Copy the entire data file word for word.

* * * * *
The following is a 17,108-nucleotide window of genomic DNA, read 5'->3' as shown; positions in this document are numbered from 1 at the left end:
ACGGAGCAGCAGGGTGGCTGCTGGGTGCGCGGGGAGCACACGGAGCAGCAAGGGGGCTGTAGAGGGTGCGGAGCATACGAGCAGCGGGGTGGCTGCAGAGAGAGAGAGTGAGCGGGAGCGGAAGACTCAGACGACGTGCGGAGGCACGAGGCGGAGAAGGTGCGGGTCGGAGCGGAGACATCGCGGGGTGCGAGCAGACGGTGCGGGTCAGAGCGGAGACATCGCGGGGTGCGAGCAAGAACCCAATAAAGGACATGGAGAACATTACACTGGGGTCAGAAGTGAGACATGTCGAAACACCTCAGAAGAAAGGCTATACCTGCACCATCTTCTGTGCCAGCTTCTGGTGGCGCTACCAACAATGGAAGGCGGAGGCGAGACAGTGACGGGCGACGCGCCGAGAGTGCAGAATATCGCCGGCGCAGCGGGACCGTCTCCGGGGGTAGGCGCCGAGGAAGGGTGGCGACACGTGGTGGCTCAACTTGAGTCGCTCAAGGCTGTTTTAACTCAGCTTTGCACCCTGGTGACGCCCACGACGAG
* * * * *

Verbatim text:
The following is a 17,108-nucleotide window of genomic DNA, read 5'->3' as shown; positions in this document are numbered from 1 at the left end:
ACGGAGCAGCAGGGTGGCTGCTGGGTGCGCGGGGAGCACACGGAGCAGCAAGGGGGCTGTAGAGGGTGCGGAGCATACGAGCAGCGGGGTGGCTGCAGAGAGAGAGAGTGAGCGGGAGCGGAAGACTCAGACGACGTGCGGAGGCACGAGGCGGAGAAGGTGCGGGTCGGAGCGGAGACATCGCGGGGTGCGAGCAGACGGTGCGGGTCAGAGCGGAGACATCGCGGGGTGCGAGCAAGAACCCAATAAAGGACATGGAGAACATTACACTGGGGTCAGAAGTGAGACATGTCGAAACACCTCAGAAGAAAGGCTATACCTGCACCATCTTCTGTGCCAGCTTCTGGTGGCGCTACCAACAATGGAAGGCGGAGGCGAGACAGTGACGGGCGACGCGCCGAGAGTGCAGAATATCGCCGGCGCAGCGGGACCGTCTCCGGGGGTAGGCGCCGAGGAAGGGTGGCGACACGTGGTGGCTCAACTTGAGTCGCTCAAGGCTGTTTTAACTCAGCTTTGCACCCTGGTGACGCCCACGACGAG